Likewise, many Christian communities, Orthodox or not, make use of Elizabethan English as their preferred liturgical language. I freely admit that as a member of a Byzantine Rite Antiochian parish, I find the translations of the liturgical services made by Isabel Florence Hapgood to my liking for the most part. In my private devotions, I frequently make use of the authorized Western Rite materials made available under the auspices of the Antiochian Western Rite Vicariate, which preserve the English of the Elizabethan Settlement. (I plan to say more regarding the Byzantine and Western Rites at a later date, but suffice to say, the Byzantine Rite is the more commonly used rite in Orthodoxy, whereas the Western Rite is used mainly by a small number of communities of Western Christian origin that have been received into Orthodoxy.) However, many Orthodox communities use modern rather than Elizabethan English in their worship. I have worshipped on a number of occasions in parishes and monastic communities affiliated with the Orthodox Church in America (OCA), and I have found the contemporary English translations used there to be quite reverent and uplifting. As much as I enjoy listening to Elizabethan English, I certainly do not feel that Orthodox liturgy can only be celebrated using Tudor idioms, and I applaud the efforts of the OCA and other jurisdictions which make more extensive use of readily intelligible modern English. Indeed, much to the horror of some folks, I would love to see the traditional Western Rite as well as the Byzantine Rite liturgies in elegant contemporary English. (No, I am not advocating a wholesale adoption of the Novus Ordo by canonical Orthodoxy, but again that is a discussion for another time.) 

Discussions of liturgy are more often than not quite contentious in Orthodoxy, in part because liturgy is so central to Orthodox faith and practice. Orthodox Christianity adheres to the principle of lex orandi, lex credendi, that is to say, “the law that is to be prayed is the law that is to be believed”. In other words, praying shapes believing, and what we say in the liturgy really does matter. In fact, the bulk of the theology of the Orthodox church is expressed in the liturgy rather than in formal confessional statements. This is why Orthodoxy cannot simply accept uncritical revisions in the liturgy which do not take into account the theology expressed by the liturgy. One of the functions of the liturgy is to teach the faith, and any liturgy which  is not up to this task will simply not do for the Orthodox. The Orthodox Church is a maximalist church, and liturgical minimalism is just not  in harmony with the spirit of Orthodoxy. This is why in ecumenical discussions, Orthodox and non-Orthodox can come to considerable agreement on paper, and yet reconciliation seems so distant. The liturgy is at the heart of Orthodoxy, and for the Orthodox, there can be no compromise of the liturgy, no matter how well-intentioned.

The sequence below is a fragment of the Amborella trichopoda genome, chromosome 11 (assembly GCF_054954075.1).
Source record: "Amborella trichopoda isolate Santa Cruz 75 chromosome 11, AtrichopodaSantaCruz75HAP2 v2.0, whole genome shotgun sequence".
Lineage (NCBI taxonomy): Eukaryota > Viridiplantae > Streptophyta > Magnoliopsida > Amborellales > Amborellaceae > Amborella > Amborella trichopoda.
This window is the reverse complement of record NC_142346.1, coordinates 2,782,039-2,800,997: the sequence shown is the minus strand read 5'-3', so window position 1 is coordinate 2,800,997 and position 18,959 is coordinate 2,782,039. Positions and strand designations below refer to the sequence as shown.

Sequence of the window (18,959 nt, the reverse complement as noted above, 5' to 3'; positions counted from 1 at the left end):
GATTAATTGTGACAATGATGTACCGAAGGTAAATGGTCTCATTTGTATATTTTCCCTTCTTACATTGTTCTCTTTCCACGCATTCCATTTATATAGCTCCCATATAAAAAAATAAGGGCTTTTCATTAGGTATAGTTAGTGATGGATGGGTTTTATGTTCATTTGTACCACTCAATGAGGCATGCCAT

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Recently, I was invited to join the small group of folks who lead the chants during Vespers and Orthros at my parish. Some of my fellow parishioners who met me at New Skete heard me sing with the monastic choir during our retreat there, and somehow the little secret of my musical competence leaked out into the parish back home. Truth be told, I do fairly well at sightreading, and I have a good ear for the Western and Slavonic styles of music, but my parish uses Byzantine chant, which is a totally different musical world. Mind you, I am not totally unfamiliar with the sound and tonality of Byzantine chant, but I do not really know the eight canonical tones and I have not yet learned how to read Byzantine notation.

Prior to my first time as a cantor, I warned the assembled personnel that anything I was liable to produce would most likely come out in “tone nine”. “Tone nine”, of course, is the entirely uncanonical tone that is made up on the fly by those who don’t know any of the canonical tones. The priest joked with me and said, “We attribute that to the influence of the Holy Spirit.” Thanks father, that makes me feel so much more confident. *groan*

The first few times up on the podium I was a bit nervous (read: terrified), but somehow I managed to stumble through the services without making too obvious a fool of myself. My fellow cantors have been helpful for the most part, although I was told at one point to “do this section in your impression of tone two”. Well, so far, I’ve been plugging ahead and doing the best I can, and who knows, maybe someday, the tonality of Byzantine chant might finally “click” with me cognitively and I might actually turn out to be a competent cantor.

In closing, I thought I’d share a sample of what Byzantine chant is supposed to sound like for those who are unfamiliar with it.


Todd G.